Soon acquaintances were talking about what they knew about him, including that he was a regular worshiper at a Buddhist temple. Boorstein tweeted:

Suspect had been at least for a time a practicing Buddhist #navyyardshooting

She received some push back for tweeting this, which seems unfair. One person wrote, “Forgive me for thinking it’s of secondary importance at this early stage. It conflates his spirituality with his crime. I suspect deliberately.” Boorstein noted she was just sharing information, which is her job as a journalist.

It’s not that reporters always perfectly handle religious affiliation as it relates to news stories. But I think people would be hard-pressed to argue that religious affiliation is not a good piece of information to share, if well substantiated.

If the Post had been rushing to tie religious affiliation to motivation or make it the predominant fact of the case, that would be inappropriate — or would be inappropriate outside of any substantiating facts. But simply mentioning that someone had, at least for a time, been a practicing Buddhist? That’s simply sharing information that reporters have about someone of much interest. Again, this is all with the caveat that these pieces of information should be well sourced.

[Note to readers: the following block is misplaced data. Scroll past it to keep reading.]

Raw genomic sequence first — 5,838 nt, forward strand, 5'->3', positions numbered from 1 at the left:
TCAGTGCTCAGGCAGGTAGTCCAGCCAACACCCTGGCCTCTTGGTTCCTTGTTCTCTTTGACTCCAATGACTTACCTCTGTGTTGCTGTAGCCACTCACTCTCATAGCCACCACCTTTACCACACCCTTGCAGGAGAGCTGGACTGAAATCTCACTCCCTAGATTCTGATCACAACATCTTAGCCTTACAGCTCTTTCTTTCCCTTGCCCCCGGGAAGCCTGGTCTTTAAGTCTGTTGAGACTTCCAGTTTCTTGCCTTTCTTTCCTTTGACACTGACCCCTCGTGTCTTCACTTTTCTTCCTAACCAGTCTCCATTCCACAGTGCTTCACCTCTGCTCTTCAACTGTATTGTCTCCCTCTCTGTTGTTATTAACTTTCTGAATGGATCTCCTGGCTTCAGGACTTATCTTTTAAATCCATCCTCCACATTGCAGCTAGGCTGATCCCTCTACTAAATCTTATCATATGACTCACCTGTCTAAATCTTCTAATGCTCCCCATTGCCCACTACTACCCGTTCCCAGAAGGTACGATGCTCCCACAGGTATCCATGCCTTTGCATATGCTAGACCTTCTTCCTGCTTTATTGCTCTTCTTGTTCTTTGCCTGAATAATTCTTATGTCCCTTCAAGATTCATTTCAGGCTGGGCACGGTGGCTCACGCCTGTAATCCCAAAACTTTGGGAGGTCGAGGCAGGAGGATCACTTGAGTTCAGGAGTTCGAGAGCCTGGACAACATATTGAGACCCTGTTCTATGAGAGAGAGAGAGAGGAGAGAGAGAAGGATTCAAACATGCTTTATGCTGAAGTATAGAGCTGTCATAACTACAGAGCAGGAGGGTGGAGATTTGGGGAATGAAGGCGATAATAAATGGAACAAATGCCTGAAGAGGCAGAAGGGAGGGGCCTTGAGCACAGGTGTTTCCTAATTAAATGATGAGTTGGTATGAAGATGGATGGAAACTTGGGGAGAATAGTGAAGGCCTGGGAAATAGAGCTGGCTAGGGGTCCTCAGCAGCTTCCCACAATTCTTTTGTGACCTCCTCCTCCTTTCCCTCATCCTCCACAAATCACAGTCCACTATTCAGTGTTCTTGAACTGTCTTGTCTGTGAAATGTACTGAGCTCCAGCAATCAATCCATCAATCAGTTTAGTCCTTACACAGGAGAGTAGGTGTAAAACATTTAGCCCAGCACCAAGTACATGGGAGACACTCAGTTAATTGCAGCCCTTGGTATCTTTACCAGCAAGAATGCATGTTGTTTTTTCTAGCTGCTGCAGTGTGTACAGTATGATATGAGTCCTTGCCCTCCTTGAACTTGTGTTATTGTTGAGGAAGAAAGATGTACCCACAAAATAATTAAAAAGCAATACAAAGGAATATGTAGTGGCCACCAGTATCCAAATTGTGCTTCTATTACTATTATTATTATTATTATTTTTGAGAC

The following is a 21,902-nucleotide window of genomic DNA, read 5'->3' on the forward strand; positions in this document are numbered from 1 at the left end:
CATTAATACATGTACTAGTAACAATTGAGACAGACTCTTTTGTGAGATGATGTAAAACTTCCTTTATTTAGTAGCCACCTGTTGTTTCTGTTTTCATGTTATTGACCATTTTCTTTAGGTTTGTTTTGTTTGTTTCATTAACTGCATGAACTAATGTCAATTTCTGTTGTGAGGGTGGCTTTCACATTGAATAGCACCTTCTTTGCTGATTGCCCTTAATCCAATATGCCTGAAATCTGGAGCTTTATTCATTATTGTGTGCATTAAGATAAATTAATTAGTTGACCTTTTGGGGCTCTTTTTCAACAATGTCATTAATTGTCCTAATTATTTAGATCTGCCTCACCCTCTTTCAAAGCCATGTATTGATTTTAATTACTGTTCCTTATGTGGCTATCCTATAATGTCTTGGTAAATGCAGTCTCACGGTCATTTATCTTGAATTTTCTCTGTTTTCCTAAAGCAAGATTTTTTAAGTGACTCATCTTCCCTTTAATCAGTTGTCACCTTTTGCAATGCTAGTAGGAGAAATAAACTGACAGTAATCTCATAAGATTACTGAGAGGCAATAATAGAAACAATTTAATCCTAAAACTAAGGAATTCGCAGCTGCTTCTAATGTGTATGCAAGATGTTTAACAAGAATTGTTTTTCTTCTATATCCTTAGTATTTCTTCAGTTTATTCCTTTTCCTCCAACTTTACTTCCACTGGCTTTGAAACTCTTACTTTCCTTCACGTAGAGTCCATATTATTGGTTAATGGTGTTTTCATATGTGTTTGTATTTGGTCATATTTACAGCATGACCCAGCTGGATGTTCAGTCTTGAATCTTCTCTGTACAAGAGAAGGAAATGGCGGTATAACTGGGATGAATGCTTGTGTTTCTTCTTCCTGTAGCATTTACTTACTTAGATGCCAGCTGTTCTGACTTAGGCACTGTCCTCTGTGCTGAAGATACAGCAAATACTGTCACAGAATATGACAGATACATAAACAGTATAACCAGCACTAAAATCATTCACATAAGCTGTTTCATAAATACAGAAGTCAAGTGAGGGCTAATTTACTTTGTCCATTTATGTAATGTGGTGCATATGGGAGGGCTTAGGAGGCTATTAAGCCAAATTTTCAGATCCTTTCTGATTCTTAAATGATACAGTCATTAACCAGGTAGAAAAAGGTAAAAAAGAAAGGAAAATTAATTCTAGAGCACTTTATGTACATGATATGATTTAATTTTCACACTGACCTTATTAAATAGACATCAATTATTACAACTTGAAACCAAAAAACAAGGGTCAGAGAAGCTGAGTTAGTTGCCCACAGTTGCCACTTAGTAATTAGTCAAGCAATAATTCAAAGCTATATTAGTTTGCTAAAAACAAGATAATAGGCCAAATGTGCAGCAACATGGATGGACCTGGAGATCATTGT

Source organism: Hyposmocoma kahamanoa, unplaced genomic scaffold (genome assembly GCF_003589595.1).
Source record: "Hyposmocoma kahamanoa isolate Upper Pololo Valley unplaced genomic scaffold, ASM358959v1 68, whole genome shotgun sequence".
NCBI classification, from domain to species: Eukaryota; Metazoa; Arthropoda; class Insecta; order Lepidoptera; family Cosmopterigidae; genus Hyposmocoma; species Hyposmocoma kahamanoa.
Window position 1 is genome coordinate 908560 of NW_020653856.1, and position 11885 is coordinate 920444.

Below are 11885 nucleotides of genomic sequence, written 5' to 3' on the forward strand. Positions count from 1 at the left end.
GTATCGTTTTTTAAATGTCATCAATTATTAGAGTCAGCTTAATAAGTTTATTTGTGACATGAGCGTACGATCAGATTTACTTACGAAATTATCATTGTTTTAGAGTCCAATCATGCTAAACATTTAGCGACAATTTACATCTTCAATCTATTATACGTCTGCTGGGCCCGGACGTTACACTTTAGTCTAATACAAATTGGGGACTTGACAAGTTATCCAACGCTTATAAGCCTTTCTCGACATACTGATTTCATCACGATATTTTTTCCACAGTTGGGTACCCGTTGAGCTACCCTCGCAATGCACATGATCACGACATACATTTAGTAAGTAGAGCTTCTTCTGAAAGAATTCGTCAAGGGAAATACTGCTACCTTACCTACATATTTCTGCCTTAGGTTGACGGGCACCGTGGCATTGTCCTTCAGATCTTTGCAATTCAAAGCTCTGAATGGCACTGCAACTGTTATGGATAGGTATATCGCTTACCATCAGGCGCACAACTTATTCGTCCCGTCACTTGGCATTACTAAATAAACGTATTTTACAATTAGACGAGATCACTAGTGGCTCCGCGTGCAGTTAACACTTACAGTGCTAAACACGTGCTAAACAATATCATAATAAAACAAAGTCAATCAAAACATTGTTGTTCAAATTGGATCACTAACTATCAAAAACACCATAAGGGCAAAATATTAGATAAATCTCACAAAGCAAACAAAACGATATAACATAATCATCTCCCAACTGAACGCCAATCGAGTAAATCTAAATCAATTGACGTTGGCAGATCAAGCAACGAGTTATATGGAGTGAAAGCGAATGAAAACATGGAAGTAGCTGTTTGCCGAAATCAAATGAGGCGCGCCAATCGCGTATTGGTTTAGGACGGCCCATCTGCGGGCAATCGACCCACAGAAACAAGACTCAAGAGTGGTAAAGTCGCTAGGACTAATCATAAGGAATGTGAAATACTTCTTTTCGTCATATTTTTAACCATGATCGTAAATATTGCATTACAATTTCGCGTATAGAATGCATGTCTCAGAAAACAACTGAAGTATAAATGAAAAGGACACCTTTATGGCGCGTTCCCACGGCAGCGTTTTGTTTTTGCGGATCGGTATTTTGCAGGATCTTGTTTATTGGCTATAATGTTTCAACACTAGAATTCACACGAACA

As for the Washington Post story on the alleged shooter, the religious affiliation was mentioned there, too. Here’s the relevant portion:

By Monday afternoon, a portrait of Alexis had begun to emerge. He lived until recently in Fort Worth, where he was seen frequently at a Buddhist temple, meditating and helping out. He was pursuing a bachelor’s of science degree in aeronautics as an online student at Embry-Riddle Aeronautical University.

But Alexis also had been accused in at least two prior shooting incidents, one in Fort Worth and one in Seattle, according to police reports.

The story then spends many paragraphs discussing those prior shooting incidents. But it returns to the affiliation with the Buddhist temple. An assistant to the monks at the Wat Busayadhammavanaram Meditation Center is interviewed: